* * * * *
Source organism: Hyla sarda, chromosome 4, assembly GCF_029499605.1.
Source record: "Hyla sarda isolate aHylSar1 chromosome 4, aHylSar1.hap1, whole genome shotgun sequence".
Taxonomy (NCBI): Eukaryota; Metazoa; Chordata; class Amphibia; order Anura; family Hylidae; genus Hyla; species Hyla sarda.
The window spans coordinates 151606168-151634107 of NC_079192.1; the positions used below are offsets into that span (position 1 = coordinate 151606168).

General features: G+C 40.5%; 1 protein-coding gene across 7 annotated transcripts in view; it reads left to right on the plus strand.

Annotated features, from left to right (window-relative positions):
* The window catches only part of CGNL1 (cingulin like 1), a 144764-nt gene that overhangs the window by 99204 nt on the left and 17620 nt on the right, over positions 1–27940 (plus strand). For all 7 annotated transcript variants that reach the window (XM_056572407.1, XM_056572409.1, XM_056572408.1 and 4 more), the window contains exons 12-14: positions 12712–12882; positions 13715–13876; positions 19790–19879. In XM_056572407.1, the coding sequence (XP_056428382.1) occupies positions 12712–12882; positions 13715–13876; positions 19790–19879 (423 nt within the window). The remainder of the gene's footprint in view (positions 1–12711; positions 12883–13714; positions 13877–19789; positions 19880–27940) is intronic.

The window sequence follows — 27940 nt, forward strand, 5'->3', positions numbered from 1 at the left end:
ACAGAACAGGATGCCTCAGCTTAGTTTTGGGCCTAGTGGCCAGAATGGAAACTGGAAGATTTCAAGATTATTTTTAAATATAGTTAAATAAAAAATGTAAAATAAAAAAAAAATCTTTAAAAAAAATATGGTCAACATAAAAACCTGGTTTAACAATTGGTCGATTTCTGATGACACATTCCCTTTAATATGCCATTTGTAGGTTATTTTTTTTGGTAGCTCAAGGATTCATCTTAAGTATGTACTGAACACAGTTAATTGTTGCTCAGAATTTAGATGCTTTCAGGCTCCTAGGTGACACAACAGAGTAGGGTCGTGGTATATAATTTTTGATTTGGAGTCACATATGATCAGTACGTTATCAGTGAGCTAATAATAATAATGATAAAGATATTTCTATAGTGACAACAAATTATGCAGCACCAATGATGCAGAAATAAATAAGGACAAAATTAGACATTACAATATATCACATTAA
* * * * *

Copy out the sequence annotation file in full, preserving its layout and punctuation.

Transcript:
Source organism: Hyla sarda, chromosome 4, assembly GCF_029499605.1.
Source record: "Hyla sarda isolate aHylSar1 chromosome 4, aHylSar1.hap1, whole genome shotgun sequence".
Taxonomy (NCBI): Eukaryota; Metazoa; Chordata; class Amphibia; order Anura; family Hylidae; genus Hyla; species Hyla sarda.
The window spans coordinates 151606168-151634107 of NC_079192.1; the positions used below are offsets into that span (position 1 = coordinate 151606168).

General features: G+C 40.5%; 1 protein-coding gene across 7 annotated transcripts in view; it reads left to right on the plus strand.

Annotated features, from left to right (window-relative positions):
* The window catches only part of CGNL1 (cingulin like 1), a 144764-nt gene that overhangs the window by 99204 nt on the left and 17620 nt on the right, over positions 1–27940 (plus strand). For all 7 annotated transcript variants that reach the window (XM_056572407.1, XM_056572409.1, XM_056572408.1 and 4 more), the window contains exons 12-14: positions 12712–12882; positions 13715–13876; positions 19790–19879. In XM_056572407.1, the coding sequence (XP_056428382.1) occupies positions 12712–12882; positions 13715–13876; positions 19790–19879 (423 nt within the window). The remainder of the gene's footprint in view (positions 1–12711; positions 12883–13714; positions 13877–19789; positions 19880–27940) is intronic.

The window sequence follows — 27940 nt, forward strand, 5'->3', positions numbered from 1 at the left end:
ACAGAACAGGATGCCTCAGCTTAGTTTTGGGCCTAGTGGCCAGAATGGAAACTGGAAGATTTCAAGATTATTTTTAAATATAGTTAAATAAAAAATGTAAAATAAAAAAAAAATCTTTAAAAAAAATATGGTCAACATAAAAACCTGGTTTAACAATTGGTCGATTTCTGATGACACATTCCCTTTAATATGCCATTTGTAGGTTATTTTTTTTGGTAGCTCAAGGATTCATCTTAAGTATGTACTGAACACAGTTAATTGTTGCTCAGAATTTAGATGCTTTCAGGCTCCTAGGTGACACAACAGAGTAGGGTCGTGGTATATAATTTTTGATTTGGAGTCACATATGATCAGTACGTTATCAGTGAGCTAATAATAATAATGATAAAGATATTTCTATAGTGACAACAAATTATGCAGCACCAATGATGCAGAAATAAATAAGGACAAAATTAGACATTACAATATATCACATTAA